Distribution-Aware Heatmap Decoder for Human Pose Estimation

PUBLISHED ON JUN 8, 2020 — CATEGORIES: utilities


When performing heatmap-based human pose estimation (HPE), it is important to take into account the relevance of the heatmap encoding and decoding process. The DARK paper (arXiv version here) is the first attempt ever to systematically study this aspect. In it, the authors propose a “model-agnostic plug-in that significantly improves the performance of a variety of state-of-the-art human pose estimation models”.

Indeed, this table shows that DARK greatly boosts the precision of many models. And not only that: the model is computationally efficient, which is crucial when striving for real-time performance, since decoding process can be a real bottleneck in many instances.

These qualities, and the fact that it acts like a plug-in make it very desirable to have DARK as part of any HPE setup. Unfortunately, at this point in time an implementation seems to be missing from the paper's GitHub repository. In this entry I provide my own implementation together with some remarks.

If you are further interested in this topic you can check some of my work on human pose estimation here. Among other things, I include a review of some recent literature, including the DARK paper.

Decoding Process

In this image you can see how the heatmap decoding process would look like: Given an image (from the COCO val2017 dataset), a convolutional neural network generates a set of heatmaps, and the decoder extracts the “central location” of the heatmap:


(Note that the channels for the different keypoints have been aggregated into a single image for easier visualization).

Traditionally, performing a non-maximum suppression (NMS) and some noise removal was the to-go procedure, which could be refined by some sub-pixel correction heuristics. Among other things, the DARK paper points out the great relevance of the decoding step and proposes a process that is summarized in the following image (from the paper):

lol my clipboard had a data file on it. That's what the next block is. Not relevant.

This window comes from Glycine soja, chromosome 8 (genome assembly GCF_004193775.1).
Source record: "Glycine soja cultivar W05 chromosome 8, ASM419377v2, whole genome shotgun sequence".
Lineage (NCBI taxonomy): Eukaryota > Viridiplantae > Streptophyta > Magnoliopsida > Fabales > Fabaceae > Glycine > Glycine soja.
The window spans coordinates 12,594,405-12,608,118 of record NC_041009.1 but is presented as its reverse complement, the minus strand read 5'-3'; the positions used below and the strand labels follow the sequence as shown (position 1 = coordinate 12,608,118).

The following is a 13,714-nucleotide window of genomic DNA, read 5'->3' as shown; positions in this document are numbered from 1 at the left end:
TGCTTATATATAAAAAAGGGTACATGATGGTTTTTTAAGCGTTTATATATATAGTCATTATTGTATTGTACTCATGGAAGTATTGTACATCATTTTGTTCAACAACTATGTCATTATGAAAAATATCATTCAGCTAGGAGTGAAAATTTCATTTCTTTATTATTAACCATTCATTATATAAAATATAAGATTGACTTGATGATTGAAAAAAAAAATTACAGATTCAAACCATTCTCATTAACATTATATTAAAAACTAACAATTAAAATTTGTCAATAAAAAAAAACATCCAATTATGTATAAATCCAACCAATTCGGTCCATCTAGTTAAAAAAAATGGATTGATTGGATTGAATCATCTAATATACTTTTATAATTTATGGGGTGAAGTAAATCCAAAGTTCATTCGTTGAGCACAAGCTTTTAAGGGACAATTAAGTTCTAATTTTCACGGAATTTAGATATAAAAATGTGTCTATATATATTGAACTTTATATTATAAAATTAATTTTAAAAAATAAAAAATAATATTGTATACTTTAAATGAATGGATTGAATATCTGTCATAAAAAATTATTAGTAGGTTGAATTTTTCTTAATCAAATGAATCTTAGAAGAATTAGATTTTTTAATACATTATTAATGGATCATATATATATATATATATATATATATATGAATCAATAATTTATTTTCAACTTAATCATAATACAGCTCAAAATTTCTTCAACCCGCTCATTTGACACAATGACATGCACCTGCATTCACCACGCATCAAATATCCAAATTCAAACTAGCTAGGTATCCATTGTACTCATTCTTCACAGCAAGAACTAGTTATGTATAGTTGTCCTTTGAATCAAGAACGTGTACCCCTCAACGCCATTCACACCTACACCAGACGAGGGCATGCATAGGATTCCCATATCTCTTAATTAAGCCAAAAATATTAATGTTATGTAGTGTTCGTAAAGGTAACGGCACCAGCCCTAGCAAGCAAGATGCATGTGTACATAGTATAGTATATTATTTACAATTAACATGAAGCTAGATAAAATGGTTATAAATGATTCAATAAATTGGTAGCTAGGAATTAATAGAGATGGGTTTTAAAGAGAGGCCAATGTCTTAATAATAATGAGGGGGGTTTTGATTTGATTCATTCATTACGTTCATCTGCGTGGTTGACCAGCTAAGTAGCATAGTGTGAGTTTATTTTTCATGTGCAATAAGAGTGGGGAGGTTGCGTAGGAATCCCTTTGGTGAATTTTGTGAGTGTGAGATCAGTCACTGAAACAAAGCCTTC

In it, we can see that $m$ is the discretized location that we would obtain by e.g. a naïve NMS, and $\mu$ is the actual location of the mode, unobserved to us. To estimate $\mu$, they propose a formula based on the Taylor-expansion of the assumed distribution. This formula requires to compute the first and second derivative around $m$, which can be done very efficiently.

Check the paper for more details about the model and its assumptions.


The implementation follows the described process, with a few quirks:

  1. The input heatmaps are (optionally) modulated via 2D Gaussian convolution
  2. NMS is performed via the “max pooling” trick. Results below a threshold are filtered out (useful to remove e.g. background plateaus)
  3. From each connected component in the NMS map, a single location is extracted (useful to prevent regarding a 10-pixel plateau as 10 different keypoints).
  4. The vicinity around each location is retrieved, and the first and second derivatives computed
  5. The derivatives are used to shift the location towards the mode of the assumed distribution

And without further delay, here is the software (Python 3):

Implementation of the DARK modulation and decoding steps from

import numpy as np
from skimage.measure import label, regionprops
import torch

__author__ = "aferro"
__license__ = "MIT"

def gaussian_2d_kernel(length=5, stddev=1.0, dtype=np.float32):
    creates gaussian kernel with side length l and a sigma of sig
    Source:  https://stackoverflow.com/a/43346070
    ax = np.linspace(-(length - 1) / 2., (length - 1) / 2., length)
    xx, yy = np.meshgrid(ax, ax)
    kernel = np.exp(-0.5 * (np.square(xx) + np.square(yy)) / np.square(stddev))
    kernel = kernel.astype(dtype)
    return kernel / np.sum(kernel)

class DarkKeypointDecoder:
    NUM_SIGMAS = 2
    def __init__(self, conv_stddev=0, num_keypoints=17,
                 nms_ksize=3, get_centroids=True):
        :param get_centroids: If true, compute the centroid of each NMS
          connected component. If false, just pick any pixel of it. Note
          that this slows down decoding, and doesn't make a difference for
          single-pixel regions (the most common ones).
        assert conv_stddev >= 0, "Negative stddev!"
        assert nms_ksize % 2 == 1, \
            "Only odd ksize (3, 5, etc) allowed ! (makes life easier)"
        # modulation (gaussian conv)
        self.conv_stddev = conv_stddev
        if conv_stddev > 0:
            conv_ksize = self. NUM_SIGMAS * 2 * conv_stddev + 3
            conv_pad = conv_ksize // 2